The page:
And the same thing we observe in tragic sadness in human life.  There are so many wrongs and so many tears, there is so much heartache, there is so much violence and wrong; how does God who loves us, how does He look upon it?  Even the confrontations of war are so cruel.  How does God look upon it?  How does God permit it?  Where is God?  The inhumanities of men to men; sometimes in a very circle of a family there is such wrong and violence and heartache and tears.  Yet God says in this Holy Book and text that I’ve just read that His love to us is immeasurable and unbounded; it is higher than the heights, and deeper than the depths, and broader than the east is from the west.

Now, when Paul speaks this, when he writes this, he is not speaking forensically, argumentatively; he’s not speaking philosophically, metaphysically; but he is speaking experientially, empirically.  He says it, that we know this experientially; the word he used means a knowledge that comes from experience.  We know it with all saints; it is corroborated and confirmed in their lives and in their experience, as well as in our lives and in our experience [Ephesians 3:18-19].

So, I am going to take that text, God’s love in four dimensions: the breadth, and the length, and the depth, and the height [Ephesians 3:18], and I’m going to take those four dimensions as you find them in the golden text of the Bible, the sixteenth verse of the third chapter of John: “For God so loved the world,” the breadth of the love of God, “that He gave His only begotten Son,” the length to which God committed Himself in that affection, “that whosoever believeth in Him should not perish,” the depths to which the love of God does reach, “but have everlasting life” [John 3:16], the height to which God’s love for us ascends; God’s love in four dimensions.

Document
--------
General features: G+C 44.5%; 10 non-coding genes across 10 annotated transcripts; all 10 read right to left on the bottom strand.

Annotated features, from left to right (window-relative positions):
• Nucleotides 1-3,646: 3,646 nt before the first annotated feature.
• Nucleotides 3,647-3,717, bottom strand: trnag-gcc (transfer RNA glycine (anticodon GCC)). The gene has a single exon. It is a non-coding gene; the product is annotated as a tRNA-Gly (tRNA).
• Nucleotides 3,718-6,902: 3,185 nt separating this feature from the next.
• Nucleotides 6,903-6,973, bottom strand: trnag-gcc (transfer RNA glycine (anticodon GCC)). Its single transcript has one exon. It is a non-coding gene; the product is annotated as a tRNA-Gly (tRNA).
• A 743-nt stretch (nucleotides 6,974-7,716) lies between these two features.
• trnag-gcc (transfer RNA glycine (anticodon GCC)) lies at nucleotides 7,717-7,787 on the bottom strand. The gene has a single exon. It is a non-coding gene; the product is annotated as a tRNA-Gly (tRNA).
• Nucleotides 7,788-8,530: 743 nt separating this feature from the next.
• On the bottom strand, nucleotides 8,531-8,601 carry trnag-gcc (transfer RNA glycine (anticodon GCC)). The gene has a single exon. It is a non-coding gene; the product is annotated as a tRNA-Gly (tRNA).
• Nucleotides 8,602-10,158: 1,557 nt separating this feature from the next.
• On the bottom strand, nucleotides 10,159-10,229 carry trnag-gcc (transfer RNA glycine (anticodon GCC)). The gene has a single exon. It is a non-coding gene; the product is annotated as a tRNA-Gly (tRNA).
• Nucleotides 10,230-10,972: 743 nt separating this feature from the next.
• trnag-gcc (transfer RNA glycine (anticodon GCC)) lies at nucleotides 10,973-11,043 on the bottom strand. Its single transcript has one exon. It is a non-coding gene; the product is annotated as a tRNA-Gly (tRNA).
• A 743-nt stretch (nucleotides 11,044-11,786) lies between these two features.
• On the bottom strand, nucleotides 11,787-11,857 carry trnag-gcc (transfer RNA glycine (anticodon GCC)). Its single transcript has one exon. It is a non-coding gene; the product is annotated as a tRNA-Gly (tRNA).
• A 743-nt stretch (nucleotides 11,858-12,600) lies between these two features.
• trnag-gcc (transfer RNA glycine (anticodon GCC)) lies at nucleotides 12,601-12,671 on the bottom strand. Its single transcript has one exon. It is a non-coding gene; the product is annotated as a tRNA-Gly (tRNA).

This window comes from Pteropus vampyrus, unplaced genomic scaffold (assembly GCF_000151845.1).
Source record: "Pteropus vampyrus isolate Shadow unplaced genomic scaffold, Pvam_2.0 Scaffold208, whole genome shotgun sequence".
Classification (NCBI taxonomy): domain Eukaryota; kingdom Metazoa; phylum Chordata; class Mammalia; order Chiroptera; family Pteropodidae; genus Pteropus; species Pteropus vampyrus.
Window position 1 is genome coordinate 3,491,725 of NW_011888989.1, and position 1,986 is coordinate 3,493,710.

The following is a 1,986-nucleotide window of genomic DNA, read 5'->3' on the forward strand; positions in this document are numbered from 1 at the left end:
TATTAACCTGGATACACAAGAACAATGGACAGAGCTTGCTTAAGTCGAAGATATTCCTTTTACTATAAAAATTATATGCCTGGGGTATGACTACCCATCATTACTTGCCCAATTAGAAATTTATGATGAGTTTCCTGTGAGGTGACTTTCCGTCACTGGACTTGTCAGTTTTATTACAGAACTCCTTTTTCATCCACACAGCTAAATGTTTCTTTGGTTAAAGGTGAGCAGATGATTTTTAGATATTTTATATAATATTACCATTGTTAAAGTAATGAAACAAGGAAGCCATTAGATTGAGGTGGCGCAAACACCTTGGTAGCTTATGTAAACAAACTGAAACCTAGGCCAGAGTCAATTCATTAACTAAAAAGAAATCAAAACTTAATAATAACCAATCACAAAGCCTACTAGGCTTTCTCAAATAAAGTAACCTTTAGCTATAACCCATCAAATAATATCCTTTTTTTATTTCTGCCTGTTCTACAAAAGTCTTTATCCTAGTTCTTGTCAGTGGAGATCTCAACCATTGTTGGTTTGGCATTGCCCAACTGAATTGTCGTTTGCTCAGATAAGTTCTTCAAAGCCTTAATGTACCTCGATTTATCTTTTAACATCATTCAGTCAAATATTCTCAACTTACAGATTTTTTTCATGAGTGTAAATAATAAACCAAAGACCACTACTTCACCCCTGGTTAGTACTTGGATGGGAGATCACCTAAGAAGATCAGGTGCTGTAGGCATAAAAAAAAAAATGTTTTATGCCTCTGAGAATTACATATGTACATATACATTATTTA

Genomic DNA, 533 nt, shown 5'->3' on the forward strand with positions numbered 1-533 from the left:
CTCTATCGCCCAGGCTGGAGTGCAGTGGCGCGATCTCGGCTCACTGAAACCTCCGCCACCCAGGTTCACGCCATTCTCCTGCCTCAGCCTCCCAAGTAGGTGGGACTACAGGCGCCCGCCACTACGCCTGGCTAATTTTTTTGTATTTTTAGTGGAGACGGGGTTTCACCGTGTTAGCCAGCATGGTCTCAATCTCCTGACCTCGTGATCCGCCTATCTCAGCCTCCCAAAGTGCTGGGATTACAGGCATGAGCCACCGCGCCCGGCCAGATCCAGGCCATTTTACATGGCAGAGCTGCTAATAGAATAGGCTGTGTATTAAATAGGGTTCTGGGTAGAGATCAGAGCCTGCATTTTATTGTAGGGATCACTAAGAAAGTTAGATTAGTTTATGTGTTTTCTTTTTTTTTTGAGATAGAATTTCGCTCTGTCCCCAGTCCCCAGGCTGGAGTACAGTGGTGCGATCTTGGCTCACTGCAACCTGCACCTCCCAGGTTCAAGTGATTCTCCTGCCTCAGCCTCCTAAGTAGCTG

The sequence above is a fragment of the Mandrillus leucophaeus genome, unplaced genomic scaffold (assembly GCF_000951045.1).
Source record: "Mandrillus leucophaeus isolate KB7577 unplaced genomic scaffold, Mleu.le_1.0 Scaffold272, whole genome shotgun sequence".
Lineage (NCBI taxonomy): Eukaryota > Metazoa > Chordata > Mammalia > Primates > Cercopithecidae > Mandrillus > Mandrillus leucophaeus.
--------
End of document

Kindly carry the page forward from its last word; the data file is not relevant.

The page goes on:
First, the platos, the breadth: “For God so loved the world”; the breadth of the encompassing affection of our Lord.  There are three words that the apostle John could have used in this golden text, “God so loved the world” [John 3:16].  He could have used the word , g-e, gē, geography, the writing down of the , the earth, the world, the soil, the dirt, the ground, the planet, ge.  He could have confined the affection of God to this little planet, the dirt, the earth itself, the .  There’s another word that he could have used, and one that I would have thought he would have used: oikoumena, that is the inhabited world, and they thought of it mostly as that civilized world around the Mediterranean Sea.  He could have said, “God so loved the oikoumena, the inhabited world, the world of civilization and culture.”  But he didn’t use either one of those words; he used a third word, and you are familiar with it.  He used the word kosmos.  The Greeks, as they looked at the starry heavens, and the rising and the setting of the sun, and the fall and winter and spring and summer of the year, and as they looked at the regularity, they came to see in the firmament and in the world, in the whole universe, the beautiful order of God’s handiwork, so they called it the kosmos: the cosmetic, the beautiful ordered creation of the Lord.  And that is the word that the apostle John uses here: “For God so loved” [John 3:16], and he included the whole creation of the Lord.  The word of course primarily refers to the world of humanity.  What the apostle meant when he wrote the word was that the love of God is not confined to a part, or to a segment, or to just the elect, or to the chosen, or just to a few; but the love of God is as great and as broad as the whole creation.